While the DRC is a textbook example of odious debt (economists James Boyce and Leonce Ndikumana argue that “post-Mobutu DRC could serve as the most important test case for the doctrine of odious debt since its introduction a century ago”), it is certainly not the only country in which a largely impoverished citizenry is being ordered to pay off the debts accumulated by a former dictator.[viii] Indeed, the most shocking aspect of odious debt, other than the sheer brazenness of the demand that odious debts be honored, is its breadth. Kenyans, 50% of whom live below the poverty line, are forced to repay the debts of Daniel Arap Moi, who stole hundreds of millions of dollars from general funds and sent the money abroad through a variety of backchannels.[ix] And South Africans still owe money borrowed by the ousted Apartheid regime, raising the possibility that black South Africans are paying back loans used to fund the security apparatus that enforced their status as second-class citizens.
Despite its clear moral contours, odious debt has its share of gray area. Both of the terms central to determining the odiousness of debt – the “consent” and “interest of” the people – are open to ambiguity, thus rendering odious debt more of a spectrum than a firm category. For example, would debt be odious if it were incurred by a regime that won unfair elections? How “fair” do elections have to be for the government to accept loans with the “consent” of the population? Similarly, defining the national interest is not always simple, and thus drawing a line to determine whether or not borrowed money was put to use in a manner consistent with that interest can be a difficult task. While some expenditures are certainly on one side of that line (healthcare, education) and some are certainly on the other side of that line (trips to Disneyworld, Spanish castles), there remains a wide range of expenditures that might be more difficult to classify. Military spending is often in the national interest, but not always. The same goes for development projects. And corruption can taint otherwise noble endeavors; if a country borrows money to build a hospital and some of that money is siphoned off by corrupt officials, is the resultant debt odious?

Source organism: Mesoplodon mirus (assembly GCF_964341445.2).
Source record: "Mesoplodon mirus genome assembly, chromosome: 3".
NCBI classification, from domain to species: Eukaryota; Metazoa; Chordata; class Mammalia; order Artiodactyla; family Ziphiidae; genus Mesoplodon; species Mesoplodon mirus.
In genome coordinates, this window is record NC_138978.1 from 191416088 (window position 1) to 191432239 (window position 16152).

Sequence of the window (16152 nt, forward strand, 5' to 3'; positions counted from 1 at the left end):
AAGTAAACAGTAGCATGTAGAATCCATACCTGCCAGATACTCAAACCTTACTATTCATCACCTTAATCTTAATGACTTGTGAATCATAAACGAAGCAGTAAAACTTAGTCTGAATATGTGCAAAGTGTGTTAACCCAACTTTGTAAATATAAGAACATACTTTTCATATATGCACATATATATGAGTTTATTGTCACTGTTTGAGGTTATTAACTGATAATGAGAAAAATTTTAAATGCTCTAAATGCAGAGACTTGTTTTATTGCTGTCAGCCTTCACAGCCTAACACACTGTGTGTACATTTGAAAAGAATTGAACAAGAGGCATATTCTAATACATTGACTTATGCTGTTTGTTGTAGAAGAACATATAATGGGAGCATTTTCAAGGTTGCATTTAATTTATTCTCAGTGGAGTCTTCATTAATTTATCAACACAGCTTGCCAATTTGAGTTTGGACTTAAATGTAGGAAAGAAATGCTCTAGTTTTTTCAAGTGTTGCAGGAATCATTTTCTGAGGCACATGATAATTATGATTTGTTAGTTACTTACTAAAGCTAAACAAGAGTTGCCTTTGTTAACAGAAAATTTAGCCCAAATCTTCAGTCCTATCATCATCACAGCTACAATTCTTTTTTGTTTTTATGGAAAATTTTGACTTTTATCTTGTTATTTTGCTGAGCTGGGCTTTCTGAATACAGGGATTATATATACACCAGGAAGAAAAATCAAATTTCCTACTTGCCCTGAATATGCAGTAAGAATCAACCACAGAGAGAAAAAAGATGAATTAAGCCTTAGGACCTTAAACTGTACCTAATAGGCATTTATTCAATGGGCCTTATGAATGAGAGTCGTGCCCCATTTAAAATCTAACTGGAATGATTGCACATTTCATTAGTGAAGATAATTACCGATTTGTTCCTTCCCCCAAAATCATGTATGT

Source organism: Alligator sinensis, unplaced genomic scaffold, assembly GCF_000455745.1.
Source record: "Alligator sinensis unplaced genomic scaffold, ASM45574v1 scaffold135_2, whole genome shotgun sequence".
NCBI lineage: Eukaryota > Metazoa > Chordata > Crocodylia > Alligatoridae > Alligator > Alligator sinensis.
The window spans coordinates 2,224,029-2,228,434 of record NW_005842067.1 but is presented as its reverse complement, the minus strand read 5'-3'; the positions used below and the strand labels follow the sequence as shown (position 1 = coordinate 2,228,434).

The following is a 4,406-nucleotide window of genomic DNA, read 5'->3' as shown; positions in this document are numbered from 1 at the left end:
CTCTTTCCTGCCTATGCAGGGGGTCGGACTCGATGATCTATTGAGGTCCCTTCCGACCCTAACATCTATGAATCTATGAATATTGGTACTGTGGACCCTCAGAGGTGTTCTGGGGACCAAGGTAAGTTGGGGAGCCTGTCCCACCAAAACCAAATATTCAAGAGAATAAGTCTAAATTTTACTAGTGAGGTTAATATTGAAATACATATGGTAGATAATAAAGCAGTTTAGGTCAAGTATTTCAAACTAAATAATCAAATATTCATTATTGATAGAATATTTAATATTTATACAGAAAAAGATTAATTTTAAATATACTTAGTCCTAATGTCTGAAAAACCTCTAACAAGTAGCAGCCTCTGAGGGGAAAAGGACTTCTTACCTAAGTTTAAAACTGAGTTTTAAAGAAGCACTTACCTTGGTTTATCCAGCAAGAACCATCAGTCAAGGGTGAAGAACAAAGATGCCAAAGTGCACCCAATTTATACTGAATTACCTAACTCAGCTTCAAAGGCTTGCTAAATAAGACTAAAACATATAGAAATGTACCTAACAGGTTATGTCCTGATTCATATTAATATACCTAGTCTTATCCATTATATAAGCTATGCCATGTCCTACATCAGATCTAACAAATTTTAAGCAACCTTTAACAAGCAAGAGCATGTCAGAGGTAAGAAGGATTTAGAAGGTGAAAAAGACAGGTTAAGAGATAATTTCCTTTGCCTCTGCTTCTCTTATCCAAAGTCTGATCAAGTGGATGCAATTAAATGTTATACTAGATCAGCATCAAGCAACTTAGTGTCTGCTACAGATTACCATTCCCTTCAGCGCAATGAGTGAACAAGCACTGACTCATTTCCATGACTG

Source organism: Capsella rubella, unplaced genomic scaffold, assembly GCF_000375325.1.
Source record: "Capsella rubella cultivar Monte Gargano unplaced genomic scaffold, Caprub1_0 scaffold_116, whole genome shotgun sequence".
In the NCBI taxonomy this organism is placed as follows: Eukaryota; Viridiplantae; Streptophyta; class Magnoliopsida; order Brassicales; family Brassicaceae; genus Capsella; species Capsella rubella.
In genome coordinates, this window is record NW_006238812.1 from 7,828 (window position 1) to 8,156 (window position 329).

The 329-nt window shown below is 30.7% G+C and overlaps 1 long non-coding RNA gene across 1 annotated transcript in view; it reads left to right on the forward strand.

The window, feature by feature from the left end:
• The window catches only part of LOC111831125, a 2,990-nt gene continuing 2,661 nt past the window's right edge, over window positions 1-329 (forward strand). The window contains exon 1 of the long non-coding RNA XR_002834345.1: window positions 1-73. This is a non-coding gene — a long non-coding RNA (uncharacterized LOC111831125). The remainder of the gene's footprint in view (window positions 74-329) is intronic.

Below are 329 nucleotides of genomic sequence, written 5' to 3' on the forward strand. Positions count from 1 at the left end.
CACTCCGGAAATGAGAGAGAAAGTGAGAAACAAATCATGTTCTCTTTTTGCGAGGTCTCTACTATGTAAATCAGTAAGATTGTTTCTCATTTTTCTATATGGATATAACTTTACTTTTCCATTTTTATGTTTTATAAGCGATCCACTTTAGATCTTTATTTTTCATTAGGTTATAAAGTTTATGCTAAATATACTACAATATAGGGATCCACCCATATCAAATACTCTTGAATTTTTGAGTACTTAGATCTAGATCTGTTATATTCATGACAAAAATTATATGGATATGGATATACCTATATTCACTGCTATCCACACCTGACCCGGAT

Such ambiguities cannot be dismissed, but when the world’s poorest countries are paying off the debts of former dictators rather than providing health, education, and infrastructure development for the world’s poorest people, it is important not to miss the bigger picture. While individual loans may be more or less odious than others, the larger importance of the doctrine of odious debt lies in the manner in which it illuminates the nature of the third world’s external debts. As James Picardo of Jubilee Scotland noted in an interview last fall, it’s important to “keep inverting these terms like debtor and creditor, because they’re historically totally upside down. On so many levels it is we who owe the south, because of slavery, extraction, and now climate, which makes it nonsense to talk about ‘debt forgiveness’ of these countries.”[x] Odious debt furthers this point by raising additional questions as to who, exactly, is the debtor. In the DRC, it wasn’t the Congolese people who were borrowing money, it was Mobutu. Why, then, are the Congolese people being asked to pay it back?
Seen this way, odious debt is just another angle with which to attack the dominant debt paradigm. Perhaps it is a redundant term, and perhaps this redundancy will serve as an exclamation point that pushes policymakers in the West to move toward debt cancellation for countries in need, and toward a fairer system of lending and borrowing for future generations.
For more information about Mobutu’s time in power, watch this video: http://www.youtube.com/watch?v=17A9i7BWCto